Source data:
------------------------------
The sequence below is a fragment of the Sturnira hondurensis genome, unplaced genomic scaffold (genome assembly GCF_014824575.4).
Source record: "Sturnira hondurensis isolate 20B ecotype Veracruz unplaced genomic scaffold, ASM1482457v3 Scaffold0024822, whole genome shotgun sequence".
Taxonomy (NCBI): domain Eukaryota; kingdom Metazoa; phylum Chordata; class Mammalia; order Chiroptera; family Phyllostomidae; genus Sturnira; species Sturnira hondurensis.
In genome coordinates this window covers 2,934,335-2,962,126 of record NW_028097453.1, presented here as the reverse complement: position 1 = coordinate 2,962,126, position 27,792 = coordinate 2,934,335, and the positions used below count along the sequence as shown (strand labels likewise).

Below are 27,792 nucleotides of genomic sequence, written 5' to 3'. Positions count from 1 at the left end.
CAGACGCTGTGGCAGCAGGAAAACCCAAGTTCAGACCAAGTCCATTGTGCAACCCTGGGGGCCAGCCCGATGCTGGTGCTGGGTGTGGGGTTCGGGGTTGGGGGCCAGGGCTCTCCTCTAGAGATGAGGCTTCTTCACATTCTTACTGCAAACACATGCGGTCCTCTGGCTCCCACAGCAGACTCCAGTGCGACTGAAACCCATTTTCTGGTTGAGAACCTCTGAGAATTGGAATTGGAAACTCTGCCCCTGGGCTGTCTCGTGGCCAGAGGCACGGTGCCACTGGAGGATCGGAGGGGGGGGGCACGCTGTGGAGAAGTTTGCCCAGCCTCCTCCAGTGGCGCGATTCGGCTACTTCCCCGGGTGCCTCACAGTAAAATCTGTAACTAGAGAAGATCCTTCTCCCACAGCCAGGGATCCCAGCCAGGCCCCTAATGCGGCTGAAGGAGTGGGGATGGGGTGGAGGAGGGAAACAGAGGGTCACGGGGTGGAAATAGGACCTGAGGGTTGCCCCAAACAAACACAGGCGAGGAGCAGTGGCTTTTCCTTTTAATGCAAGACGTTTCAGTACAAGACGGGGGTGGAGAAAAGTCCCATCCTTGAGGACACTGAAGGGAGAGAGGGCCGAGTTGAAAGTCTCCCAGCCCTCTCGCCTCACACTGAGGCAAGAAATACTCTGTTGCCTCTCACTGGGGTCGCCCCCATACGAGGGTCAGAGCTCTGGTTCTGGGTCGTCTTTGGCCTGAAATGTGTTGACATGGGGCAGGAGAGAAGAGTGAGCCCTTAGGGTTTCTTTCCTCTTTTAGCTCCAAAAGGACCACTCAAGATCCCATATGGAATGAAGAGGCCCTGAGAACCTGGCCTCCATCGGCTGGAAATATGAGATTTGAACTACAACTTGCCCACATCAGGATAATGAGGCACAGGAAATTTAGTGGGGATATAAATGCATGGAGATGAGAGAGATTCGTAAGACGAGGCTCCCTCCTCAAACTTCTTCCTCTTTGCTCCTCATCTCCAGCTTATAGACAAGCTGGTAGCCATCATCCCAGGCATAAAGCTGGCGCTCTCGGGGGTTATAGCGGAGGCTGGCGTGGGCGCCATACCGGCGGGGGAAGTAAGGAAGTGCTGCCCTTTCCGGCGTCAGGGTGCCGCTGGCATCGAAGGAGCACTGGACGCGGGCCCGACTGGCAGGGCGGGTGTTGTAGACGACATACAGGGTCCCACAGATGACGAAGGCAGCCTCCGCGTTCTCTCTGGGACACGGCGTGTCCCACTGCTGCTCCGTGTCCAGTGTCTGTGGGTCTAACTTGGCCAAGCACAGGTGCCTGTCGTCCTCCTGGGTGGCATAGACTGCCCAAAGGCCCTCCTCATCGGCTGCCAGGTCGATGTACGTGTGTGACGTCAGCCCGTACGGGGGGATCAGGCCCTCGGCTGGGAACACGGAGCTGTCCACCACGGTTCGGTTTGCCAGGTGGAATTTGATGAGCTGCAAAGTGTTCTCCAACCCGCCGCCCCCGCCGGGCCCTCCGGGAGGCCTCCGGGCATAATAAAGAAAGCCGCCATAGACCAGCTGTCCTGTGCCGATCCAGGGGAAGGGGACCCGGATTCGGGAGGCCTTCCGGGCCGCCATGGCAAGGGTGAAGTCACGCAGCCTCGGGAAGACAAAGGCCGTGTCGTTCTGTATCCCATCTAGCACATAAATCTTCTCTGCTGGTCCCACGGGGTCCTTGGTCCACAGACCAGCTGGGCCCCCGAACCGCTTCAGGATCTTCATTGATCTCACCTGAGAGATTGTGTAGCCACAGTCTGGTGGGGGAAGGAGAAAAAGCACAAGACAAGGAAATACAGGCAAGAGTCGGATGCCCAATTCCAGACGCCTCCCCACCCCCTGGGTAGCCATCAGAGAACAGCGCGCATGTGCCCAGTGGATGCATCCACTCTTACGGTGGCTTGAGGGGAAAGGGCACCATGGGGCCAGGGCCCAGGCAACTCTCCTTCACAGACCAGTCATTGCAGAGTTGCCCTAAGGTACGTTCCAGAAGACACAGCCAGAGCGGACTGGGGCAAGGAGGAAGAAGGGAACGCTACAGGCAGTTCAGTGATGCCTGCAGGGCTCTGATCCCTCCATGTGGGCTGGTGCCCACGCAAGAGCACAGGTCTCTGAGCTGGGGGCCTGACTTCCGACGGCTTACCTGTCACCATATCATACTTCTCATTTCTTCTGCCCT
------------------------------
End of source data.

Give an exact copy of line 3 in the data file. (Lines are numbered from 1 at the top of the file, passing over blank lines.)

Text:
Taxonomy (NCBI): domain Eukaryota; kingdom Metazoa; phylum Chordata; class Mammalia; order Chiroptera; family Phyllostomidae; genus Sturnira; species Sturnira hondurensis.